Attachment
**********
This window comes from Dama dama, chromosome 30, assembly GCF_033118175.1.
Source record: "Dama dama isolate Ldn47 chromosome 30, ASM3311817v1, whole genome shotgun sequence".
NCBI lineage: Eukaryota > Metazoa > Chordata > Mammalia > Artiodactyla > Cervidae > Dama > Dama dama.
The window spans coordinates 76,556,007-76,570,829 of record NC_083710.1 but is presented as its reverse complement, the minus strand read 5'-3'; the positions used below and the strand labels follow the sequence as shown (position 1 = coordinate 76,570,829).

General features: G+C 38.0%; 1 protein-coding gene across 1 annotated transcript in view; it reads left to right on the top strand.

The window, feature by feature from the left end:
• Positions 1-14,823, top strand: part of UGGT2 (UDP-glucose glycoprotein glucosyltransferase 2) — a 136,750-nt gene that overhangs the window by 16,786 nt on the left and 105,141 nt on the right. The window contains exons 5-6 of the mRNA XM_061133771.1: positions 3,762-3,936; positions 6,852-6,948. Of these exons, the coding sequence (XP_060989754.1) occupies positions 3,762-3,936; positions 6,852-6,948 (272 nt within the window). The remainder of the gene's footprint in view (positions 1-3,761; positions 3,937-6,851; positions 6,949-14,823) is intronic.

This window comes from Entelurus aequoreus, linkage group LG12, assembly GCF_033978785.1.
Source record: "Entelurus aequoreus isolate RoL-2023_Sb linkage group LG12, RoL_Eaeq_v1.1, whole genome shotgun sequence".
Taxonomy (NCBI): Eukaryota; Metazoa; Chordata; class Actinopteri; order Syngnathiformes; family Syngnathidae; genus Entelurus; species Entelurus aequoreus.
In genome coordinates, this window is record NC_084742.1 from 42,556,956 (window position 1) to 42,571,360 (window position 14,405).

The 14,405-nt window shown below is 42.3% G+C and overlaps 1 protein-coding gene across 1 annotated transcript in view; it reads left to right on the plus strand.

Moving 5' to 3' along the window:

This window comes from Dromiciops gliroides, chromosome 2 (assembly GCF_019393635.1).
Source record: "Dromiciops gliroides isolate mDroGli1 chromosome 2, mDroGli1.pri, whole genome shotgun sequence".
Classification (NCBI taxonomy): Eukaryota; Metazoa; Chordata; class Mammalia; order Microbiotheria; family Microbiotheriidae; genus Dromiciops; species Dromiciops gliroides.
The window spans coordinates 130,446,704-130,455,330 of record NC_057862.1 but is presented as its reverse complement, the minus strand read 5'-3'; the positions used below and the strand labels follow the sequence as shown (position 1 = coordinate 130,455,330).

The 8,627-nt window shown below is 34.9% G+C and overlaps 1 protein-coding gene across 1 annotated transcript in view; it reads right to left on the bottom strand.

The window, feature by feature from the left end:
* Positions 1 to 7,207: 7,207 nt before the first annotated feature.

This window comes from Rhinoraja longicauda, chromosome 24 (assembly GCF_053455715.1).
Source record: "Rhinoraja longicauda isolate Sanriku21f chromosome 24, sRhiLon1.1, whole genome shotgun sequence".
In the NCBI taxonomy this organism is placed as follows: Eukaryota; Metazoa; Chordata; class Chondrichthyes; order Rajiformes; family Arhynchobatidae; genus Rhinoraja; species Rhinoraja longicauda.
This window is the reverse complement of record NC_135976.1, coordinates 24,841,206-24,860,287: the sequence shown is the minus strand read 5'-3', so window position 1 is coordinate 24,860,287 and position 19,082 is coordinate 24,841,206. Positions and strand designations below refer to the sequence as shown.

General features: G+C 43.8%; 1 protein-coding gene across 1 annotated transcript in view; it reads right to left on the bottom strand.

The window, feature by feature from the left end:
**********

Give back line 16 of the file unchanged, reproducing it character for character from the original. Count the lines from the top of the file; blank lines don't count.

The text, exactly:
Classification (NCBI taxonomy): Eukaryota; Metazoa; Chordata; class Mammalia; order Microbiotheria; family Microbiotheriidae; genus Dromiciops; species Dromiciops gliroides.